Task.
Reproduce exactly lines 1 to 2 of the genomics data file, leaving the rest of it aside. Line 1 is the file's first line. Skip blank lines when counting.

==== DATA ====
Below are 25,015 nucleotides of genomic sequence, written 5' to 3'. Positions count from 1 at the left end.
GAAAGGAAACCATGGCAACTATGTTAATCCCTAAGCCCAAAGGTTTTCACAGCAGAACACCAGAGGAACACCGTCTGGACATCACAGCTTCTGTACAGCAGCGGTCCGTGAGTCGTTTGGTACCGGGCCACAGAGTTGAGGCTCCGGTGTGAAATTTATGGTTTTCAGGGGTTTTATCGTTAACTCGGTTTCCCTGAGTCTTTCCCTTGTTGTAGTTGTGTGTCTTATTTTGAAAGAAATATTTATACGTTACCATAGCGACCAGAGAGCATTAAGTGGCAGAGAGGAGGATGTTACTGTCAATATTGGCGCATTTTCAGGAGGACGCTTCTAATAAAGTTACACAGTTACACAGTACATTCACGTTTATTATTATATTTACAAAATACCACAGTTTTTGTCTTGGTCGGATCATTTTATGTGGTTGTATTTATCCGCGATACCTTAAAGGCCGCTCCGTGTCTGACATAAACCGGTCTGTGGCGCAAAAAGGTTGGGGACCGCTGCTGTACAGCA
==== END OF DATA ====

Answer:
Below are 25,015 nucleotides of genomic sequence, written 5' to 3'. Positions count from 1 at the left end.
GAAAGGAAACCATGGCAACTATGTTAATCCCTAAGCCCAAAGGTTTTCACAGCAGAACACCAGAGGAACACCGTCTGGACATCACAGCTTCTGTACAGCAGCGGTCCGTGAGTCGTTTGGTACCGGGCCACAGAGTTGAGGCTCCGGTGTGAAATTTATGGTTTTCAGGGGTTTTATCGTTAACTCGGTTTCCCTGAGTCTTTCCCTTGTTGTAGTTGTGTGTCTTATTTTGAAAGAAATATTTATACGTTACCATAGCGACCAGAGAGCATTAAGTGGCAGAGAGGAGGATGTTACTGTCAATATTGGCGCATTTTCAGGAGGACGCTTCTAATAAAGTTACACAGTTACACAGTACATTCACGTTTATTATTATATTTACAAAATACCACAGTTTTTGTCTTGGTCGGATCATTTTATGTGGTTGTATTTATCCGCGATACCTTAAAGGCCGCTCCGTGTCTGACATAAACCGGTCTGTGGCGCAAAAAGGTTGGGGACCGCTGCTGTACAGCA